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Are hormones hurting the economy?

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Are hormones hurting the economy?

In these days of universal economic concern, pop culture abounds with zeitgeist probing pieces challenging the financial system. Cool theory of the week comes courtesy of the New York Times. Authored by Sheelah Kolhatkar, the piece harks back to an argument at Davos that goes like this: if Lehman Brothers had actually been Lehman Sisters, it would have survived.

Whilst arguments such as this can be easily dismissed as essentialist and pandering to ‘Freakonomics’ type headline grabbing tactics, there may be something to be said for a wider range of trading styles on the floor. And not just for the sake of gender equality laws.

This is backed up by neuroscientist Joe Herbert, who pointed out: “The banking crisis was caused by doing what no society ever allows, permitting young males to behave in an unregulated way.”
The New York Times article puts this so-called male risk-chasing behaviour down to biology. Under certain conditions- a room full of attractive women, a room full of pepped up traders, levels of testosterone, the hormone behind aggression and dominance, can soar. This can propel those under its heady influence to make ‘crazy’ decisions and drastic risks. In short: testosterone drowned the economy.
Unhampered by such hormonal hysteria, the argument goes, women were able to keep a much clearer head. John Coates, a senior research fellow in neuroscience and finance at the University of Cambridge, is of the opinion that if women made up 50% of the financial world, volatile scenarios such as bubble economies may be much less likely.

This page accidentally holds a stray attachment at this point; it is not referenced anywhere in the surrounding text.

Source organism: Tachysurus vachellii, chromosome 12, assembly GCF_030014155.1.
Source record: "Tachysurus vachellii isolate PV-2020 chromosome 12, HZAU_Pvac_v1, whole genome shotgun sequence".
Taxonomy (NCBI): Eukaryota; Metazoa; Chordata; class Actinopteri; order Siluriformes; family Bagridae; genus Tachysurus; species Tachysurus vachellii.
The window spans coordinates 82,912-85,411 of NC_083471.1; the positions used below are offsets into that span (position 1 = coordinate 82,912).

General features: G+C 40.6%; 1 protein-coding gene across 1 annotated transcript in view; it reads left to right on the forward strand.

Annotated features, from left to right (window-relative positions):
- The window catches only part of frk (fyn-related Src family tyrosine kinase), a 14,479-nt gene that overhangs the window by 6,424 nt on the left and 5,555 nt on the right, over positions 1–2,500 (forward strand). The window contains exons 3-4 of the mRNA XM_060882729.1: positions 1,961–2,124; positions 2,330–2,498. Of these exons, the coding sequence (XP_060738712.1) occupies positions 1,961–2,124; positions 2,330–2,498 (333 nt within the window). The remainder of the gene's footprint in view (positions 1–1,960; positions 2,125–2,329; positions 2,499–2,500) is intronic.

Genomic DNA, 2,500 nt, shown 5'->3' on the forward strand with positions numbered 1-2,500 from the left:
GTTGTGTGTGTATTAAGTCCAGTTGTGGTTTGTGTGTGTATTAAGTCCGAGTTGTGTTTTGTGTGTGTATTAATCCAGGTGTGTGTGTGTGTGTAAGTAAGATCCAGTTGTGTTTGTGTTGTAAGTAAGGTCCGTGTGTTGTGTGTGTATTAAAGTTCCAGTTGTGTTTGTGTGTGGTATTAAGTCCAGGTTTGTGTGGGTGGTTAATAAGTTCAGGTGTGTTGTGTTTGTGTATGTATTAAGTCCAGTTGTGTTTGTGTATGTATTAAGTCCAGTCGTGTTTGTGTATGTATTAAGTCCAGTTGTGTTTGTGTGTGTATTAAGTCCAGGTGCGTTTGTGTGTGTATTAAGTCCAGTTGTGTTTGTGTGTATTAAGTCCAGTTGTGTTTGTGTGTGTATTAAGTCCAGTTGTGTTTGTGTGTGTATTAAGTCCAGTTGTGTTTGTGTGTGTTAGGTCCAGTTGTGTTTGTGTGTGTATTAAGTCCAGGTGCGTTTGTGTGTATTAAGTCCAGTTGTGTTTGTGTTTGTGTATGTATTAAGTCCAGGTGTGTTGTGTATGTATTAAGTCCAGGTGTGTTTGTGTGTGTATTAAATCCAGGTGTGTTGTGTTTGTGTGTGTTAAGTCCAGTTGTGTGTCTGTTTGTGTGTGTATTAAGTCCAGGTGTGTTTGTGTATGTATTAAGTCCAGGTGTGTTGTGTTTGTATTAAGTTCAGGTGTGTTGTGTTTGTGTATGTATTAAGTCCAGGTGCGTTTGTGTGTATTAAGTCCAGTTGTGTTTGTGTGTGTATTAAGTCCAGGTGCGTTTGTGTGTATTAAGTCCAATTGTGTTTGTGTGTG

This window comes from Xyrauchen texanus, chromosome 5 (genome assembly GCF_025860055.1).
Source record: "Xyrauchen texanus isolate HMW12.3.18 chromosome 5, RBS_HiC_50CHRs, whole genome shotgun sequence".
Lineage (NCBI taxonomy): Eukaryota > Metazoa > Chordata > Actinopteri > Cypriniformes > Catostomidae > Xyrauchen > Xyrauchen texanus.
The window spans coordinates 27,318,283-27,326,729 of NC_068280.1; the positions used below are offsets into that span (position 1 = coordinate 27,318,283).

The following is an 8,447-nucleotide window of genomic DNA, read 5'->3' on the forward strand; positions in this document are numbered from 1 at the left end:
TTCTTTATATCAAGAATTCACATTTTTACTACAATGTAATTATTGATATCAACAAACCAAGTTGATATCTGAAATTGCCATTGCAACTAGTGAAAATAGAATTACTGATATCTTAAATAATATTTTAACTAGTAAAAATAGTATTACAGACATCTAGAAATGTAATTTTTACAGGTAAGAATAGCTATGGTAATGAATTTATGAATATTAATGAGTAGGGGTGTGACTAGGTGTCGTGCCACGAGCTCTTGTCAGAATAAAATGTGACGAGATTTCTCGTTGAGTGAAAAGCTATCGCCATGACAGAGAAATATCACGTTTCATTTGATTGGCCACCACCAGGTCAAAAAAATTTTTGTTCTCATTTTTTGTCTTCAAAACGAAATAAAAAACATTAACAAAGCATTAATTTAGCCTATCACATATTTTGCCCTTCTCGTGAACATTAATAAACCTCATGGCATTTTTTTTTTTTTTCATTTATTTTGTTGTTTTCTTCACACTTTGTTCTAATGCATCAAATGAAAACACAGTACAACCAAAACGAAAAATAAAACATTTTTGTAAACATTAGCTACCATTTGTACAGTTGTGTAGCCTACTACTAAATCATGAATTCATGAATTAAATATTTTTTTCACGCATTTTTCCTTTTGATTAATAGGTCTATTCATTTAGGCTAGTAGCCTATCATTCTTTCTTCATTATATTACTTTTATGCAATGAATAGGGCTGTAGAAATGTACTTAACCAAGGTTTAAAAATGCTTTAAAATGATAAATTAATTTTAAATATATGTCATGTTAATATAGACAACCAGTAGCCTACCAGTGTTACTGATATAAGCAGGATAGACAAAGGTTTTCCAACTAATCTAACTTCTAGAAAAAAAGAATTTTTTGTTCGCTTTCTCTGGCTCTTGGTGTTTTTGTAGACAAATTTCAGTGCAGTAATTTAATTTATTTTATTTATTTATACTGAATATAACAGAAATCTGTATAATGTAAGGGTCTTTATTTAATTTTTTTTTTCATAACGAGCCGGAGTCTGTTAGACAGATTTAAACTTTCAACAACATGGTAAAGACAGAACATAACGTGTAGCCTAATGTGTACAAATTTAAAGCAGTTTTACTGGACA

Evidence for this comes not only from America. Research on use of micro-finance loans by women in developing nations have shown that women were more likely to invest the capital into the community, in areas such as education and healthcare, highlighting the generally female tendency to favour long-term investments over riskier short term deals.
Another study from Stockholm University finds analogies between how men and women play chess and how they deal with financial risk.
According to one paper, chess is a trendy new way to study behavioural economics, owing to the fact that every move can be said to constitute “a well-defined problem environment, with a fixed number of identifiable moves.” The gist of research into 15,000 players was that women are two percentage points more likely to play it safe than men,
Whilst the key issues revolve around the ‘glass ceiling’ issue and alleged 80% performance-related pay gap, not to mention the increased expansion of the sex industry into city work culture, London has evidently has a long way to go in terms of equality.
Clearly, it is reductive to simply urge men to think like women, or vice versa. But, for a more self-regulatory financial world, perhaps taking a step back and striking more of a balance of behaviours on the trading floor would be a prudent first step.

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